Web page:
We kept our sleeping habits almost intact (she sleeping between 8 and 9pm, me half an hour after that), but the food was out of control in the beginning. So I guess sometimes she was probably moody because of too much junk food and sugar (partly done with me, partly offered by the gentle people around). And half way through the trip I was much more conscious of what she was ingesting and making sure she had her healthy meals and snacks in place (talk about lots of bananas).

The freaking TV

Luísa wanted to watch TV all the time. She did when she was being taken care by the boy´s babysitter. It was driving me nuts. She would wake up and want to watch TV first thing in the morning. The only way to persuade her was taking her out, but I gave in many times too thinking that this was temporary. I can´t understand what parents that leave the TV on so much and in the prime place of the house have in mind.

Most restaurants in town had the freaking TV on. Many times there was a Mexican soap opera on and the dialogues are so harsh, the sexy characters abound and the music clips are also violent and too sexy for any child to watch. The family of the guest house was typically putting the boy to watch TV the more possible and they would watch the news (in Nicaragua they seem to always have news about accidents and people killing each other with machetes with full close ups of the wounds and bodies for long) and boxing (the most popular sport in that country).

Even Dora the Explorer was too silly when I took a look at it. Why are all these cartoons stressing on teaching kids about squares, triangles and the like? I guess many parents find it very educative.

Watching other moms

I love watching the dynamics between other moms and their children. For instance, the mom that watched Luísa a few times for me was a surfer until she got pregnant. Then she quit because of being with her now 2-year old boy all of the time. I offered myself to trade board and kids with her, but she didn´t take it. Another day I asked if she had family living close and she said she did, but she wouldn’t trust anyone to be with her boy, not even her mom. And there I was, leaving Luísa with a perfect stranger, the opposites we find on the road and in life…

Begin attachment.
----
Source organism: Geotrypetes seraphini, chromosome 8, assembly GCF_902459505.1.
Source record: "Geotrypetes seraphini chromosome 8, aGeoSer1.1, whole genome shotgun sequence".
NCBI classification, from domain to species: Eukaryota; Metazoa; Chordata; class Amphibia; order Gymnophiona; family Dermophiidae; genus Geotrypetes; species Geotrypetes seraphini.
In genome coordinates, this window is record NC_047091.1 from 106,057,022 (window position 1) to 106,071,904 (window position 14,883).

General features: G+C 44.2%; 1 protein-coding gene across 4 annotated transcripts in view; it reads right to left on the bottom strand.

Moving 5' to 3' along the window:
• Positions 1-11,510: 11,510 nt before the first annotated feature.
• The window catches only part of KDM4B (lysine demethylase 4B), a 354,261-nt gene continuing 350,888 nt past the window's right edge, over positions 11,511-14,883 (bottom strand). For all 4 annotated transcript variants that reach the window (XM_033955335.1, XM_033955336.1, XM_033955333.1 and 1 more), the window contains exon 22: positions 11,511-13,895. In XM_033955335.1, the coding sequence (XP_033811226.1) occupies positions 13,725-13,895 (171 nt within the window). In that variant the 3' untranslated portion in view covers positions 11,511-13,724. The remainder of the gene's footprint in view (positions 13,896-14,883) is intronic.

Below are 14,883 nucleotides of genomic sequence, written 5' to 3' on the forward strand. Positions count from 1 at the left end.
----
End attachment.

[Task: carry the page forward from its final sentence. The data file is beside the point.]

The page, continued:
Another time I saw a mom with twin girls the same age as Luísa. She was with her husband or boyfriend, I don´t know, so a bit of help there. But it made me feel a lot of gratitude for having just one. It made me wonder how having twins would have changed everything for me, traveling alone and all. The twins seemed sweet and easy and they were playing with each other a lot, which is a great help, but none the less, it made me feel super comfortable in my position: single mom of just one. No whining about the difficulties of being on my own, it´s rather easy to move around with one, pay for two seats on buses and airplanes, share a plate and a bed if necessary and find a friend to take care of one. Nothing compared to having twins, or to having more than one.

My mind was  already blown away about twins when I learned about them running in opposite directions at a playground. Moms of twins or simply moms of more than one will always have my help whenever I can do it.

I didn´t have the chance to connect with many parents. I was around the young surfer´s crowd, always the only one with a child in tow when we took the shuttle to the surf breaks. It was all good, I spent a lot of time with Luísa, just the two of us, the way having her out of the kindergarten was supposed to be like.

I did receive some invitations for dinner and I had to tell the people I couldn´t, their dinner time was Luísa´s bed time and so I could only hang out in the day, pretty much like home.

I also received an invitation for a surf trip up north in the country, where a contest was going to happen. It would be for a weekend. But I preferred to stay in town, where I had the beach and Luísa´s needs pretty figured out. I thought I wouldn´t get any surfing done for a weekend away, having to find new people to watch Luísa and needing her consentment to do so. But it was nice to belong to the surf circles, and get surf invitations like that.

Now we are back to Puerto Viejo, where the Caribbean sea looks just like what the Caribbean sea is supposed to look like: FLAT. I miss the waves already, but I´m committed to have Luísa take advantage of a full year in this great Waldorf kindergarten we have here. We have friends and we live simple. I don´t know if I´ll see another swell hitting this coast before we live by the end of the year. In the meantime, it´s a lot of biking and swimming instead.

By the way, I´m extending my initial 6 months stay here, the biggest reasons are the awesome school and waiting for Luísa to be fluent both in English and Spanish, which she is doing really good at. Then it will be up to me to practice the languages back home, we´ll see how that goes.

This article was originally posted on Tripping Mom by Marilia Di Cesare on August 22, 2011. Republished with authorization. Click here for all other posts.